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The Concordia disaster, remembered

Last updated on: February 28, 2012 19:22 IST

The Concordia disaster, remembered

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A Ganesh Nadar in Mumbai

A year ago, January 13, 2012, the cruise liner Costa Concordia sank off the Italian coast.

To mark that sad occasion, we repost a feature from our archives where Indian crew members aboard the ship defended its captain who was blamed for what occurred that horrific night.

Many are yet to overcome the tragedy that struck the Costa Concordia, a gigantic Italian cruise ship.

On January 13, 2012, the Costa Concordia struck a rock in the Tyrrhenian Sea, near the western coast of Italy.

This tore a 160-foot-long gash in the ship's belly. With water flooding in, the Costa Concordia drifted to Giglio Island, where she ran aground, lying on her side in shallow waters.

Of its 3,229 passengers and 1,023 crew members, 32 people could not be saved.

The accident occurred when Francesco Schettino, the ship's captain, allegedly deviated from its route and the cruise liner hit a rock.

Even though Schettino showed presence of mind, turned the ship 180 degrees, and let it rest on the very rock that it hit, he was tried in numerous cases, including manslaughter.

Francesco Schettino was then what one British tabloid called him, 'the most hated man in Italy.'

But Indian crew members of the Costa Concordia defended the captain when they spoke to Rediff.com's A Ganesh Nadar in Mumbai.

Soon after the mishap occurred, they added, Indian embassy officials in Italy inquired if there were any Indian passengers on board the ill-fated vessel.

When told there weren't any, the Indian embassy staff left the site, unaware that 202 Indian crew members were on board the Costa Concordia.

Three days later, when some crew members called the Indian embassy, they were told it was a Sunday. Embassy staff turned up to help only the next day!

One Indian crew member remains missing; his body has not yet been found.

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Image: The cruise liner Costa Concordia, which ran aground off the west coast of Italy on January 13, 2012
Photographs: Darrin Zammit Lupi/Reuters

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'So many people survived because of the captain'

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Mayur Kadam, the Costa Concordia's photographer, worked on the ship for eight months. This is what he saw that night:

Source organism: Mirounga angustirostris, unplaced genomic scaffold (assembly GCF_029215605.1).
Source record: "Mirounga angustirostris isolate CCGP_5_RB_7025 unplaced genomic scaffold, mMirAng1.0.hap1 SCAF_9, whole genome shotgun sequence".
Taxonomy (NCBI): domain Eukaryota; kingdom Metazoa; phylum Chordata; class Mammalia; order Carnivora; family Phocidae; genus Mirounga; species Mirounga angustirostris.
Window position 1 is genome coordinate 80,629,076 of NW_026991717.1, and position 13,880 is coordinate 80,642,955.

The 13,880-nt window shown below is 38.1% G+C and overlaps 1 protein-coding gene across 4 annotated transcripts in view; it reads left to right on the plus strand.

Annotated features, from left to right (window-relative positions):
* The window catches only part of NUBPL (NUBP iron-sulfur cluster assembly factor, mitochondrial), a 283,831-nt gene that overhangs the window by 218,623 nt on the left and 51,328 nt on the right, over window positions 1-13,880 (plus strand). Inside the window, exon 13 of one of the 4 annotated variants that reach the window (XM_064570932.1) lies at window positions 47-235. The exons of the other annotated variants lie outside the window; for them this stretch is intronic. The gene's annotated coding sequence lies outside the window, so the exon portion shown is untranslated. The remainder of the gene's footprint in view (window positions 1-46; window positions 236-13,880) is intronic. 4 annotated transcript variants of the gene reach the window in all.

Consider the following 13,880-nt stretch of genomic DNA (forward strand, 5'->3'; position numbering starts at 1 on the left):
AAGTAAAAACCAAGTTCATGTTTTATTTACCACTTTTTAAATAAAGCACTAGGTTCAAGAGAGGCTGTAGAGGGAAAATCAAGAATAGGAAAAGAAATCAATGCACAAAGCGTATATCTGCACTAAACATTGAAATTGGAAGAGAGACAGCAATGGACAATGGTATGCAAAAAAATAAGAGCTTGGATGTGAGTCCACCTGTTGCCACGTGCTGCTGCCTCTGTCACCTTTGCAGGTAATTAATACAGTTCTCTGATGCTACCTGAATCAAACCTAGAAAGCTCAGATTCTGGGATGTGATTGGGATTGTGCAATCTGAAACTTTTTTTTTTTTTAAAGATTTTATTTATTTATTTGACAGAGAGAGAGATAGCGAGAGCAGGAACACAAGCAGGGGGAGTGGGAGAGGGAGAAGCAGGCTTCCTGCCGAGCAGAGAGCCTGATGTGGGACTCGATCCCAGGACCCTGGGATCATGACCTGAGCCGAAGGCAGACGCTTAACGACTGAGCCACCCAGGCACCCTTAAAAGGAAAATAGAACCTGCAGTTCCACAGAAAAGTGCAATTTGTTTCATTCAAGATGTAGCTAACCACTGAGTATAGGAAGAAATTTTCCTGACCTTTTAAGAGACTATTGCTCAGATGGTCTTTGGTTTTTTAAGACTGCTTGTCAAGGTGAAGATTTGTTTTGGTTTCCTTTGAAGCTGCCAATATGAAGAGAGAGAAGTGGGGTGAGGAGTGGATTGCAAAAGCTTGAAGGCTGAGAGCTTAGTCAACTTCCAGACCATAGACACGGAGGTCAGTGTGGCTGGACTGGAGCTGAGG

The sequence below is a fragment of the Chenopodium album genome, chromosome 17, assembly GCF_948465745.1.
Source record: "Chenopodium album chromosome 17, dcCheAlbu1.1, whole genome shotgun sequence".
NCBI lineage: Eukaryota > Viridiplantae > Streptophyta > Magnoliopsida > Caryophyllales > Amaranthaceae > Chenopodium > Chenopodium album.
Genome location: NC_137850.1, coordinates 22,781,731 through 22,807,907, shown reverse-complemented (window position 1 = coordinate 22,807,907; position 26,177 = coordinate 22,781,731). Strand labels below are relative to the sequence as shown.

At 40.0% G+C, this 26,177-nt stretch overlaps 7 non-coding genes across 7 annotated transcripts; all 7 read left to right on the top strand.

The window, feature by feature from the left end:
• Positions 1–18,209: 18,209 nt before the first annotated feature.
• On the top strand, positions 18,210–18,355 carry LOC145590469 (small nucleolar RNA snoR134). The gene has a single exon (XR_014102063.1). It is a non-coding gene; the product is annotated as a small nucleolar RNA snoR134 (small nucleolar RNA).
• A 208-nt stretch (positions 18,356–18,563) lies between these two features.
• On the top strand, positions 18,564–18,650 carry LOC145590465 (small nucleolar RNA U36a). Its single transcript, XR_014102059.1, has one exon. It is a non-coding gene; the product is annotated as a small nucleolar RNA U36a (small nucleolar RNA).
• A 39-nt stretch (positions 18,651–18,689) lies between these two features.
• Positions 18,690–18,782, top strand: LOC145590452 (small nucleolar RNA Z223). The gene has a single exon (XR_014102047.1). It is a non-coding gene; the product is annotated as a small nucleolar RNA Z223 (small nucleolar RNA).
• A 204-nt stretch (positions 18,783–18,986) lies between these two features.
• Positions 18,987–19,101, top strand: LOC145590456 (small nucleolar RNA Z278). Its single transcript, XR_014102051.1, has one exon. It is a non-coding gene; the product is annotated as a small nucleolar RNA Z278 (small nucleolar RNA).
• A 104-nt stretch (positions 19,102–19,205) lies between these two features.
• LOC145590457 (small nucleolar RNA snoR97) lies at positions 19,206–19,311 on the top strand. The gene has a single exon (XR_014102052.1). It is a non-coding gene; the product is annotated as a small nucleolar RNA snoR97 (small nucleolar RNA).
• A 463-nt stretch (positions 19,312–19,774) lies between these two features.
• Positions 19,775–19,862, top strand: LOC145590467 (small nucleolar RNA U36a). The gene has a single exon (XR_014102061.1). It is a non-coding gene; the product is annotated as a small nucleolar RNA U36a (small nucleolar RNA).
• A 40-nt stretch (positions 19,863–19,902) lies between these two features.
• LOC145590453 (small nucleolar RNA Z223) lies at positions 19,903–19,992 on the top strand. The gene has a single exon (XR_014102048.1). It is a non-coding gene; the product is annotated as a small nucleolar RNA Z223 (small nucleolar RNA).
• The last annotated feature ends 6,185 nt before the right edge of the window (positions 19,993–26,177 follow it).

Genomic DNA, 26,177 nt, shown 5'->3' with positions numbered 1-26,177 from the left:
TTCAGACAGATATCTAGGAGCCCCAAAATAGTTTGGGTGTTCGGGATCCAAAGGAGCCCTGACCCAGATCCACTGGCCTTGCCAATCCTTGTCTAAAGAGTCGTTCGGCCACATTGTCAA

"I studied photography for two years. Then I started working with a car magazine. After that I freelanced for about two years. It was then that I got the opportunity to work on a ship.

We have seven day cruises, so we went for many in those eight months. This particular cruise was in the Mediterranean. We started from Italy and were to come back after seven days. We went to Spain, France among other places.

The mishap occurred on the last day, when we were returning to our port of origin.

It was around quarter to ten at night. I was talking to some passengers when the ship started leaning to one side. There was a big bang, really loud. I was shocked and wondering what was going on. Everyone around was panicking. Five minutes later, the lights started fluctuating.

The captain announced 'India Tango' which is a codeword for injured people. We knew that people had been injured. Soon the noises resumed on the port side as the ship started leaning faster.

Then we heard the emergency sirens. We collected our life jackets and rushed to our muster station. There were two muster stations for passengers: Station A and B. For us, it was another meeting point, the crew beach.

On the way we saw passengers in panic. We tried to calm them down. As the ship had tilted to one side it took us an hour to reach our muster station. Normally it takes two minutes. We saw that the ship was near a mountain. We saw that the port was around two miles away. We thought we were set to sink, as the tilt was too much.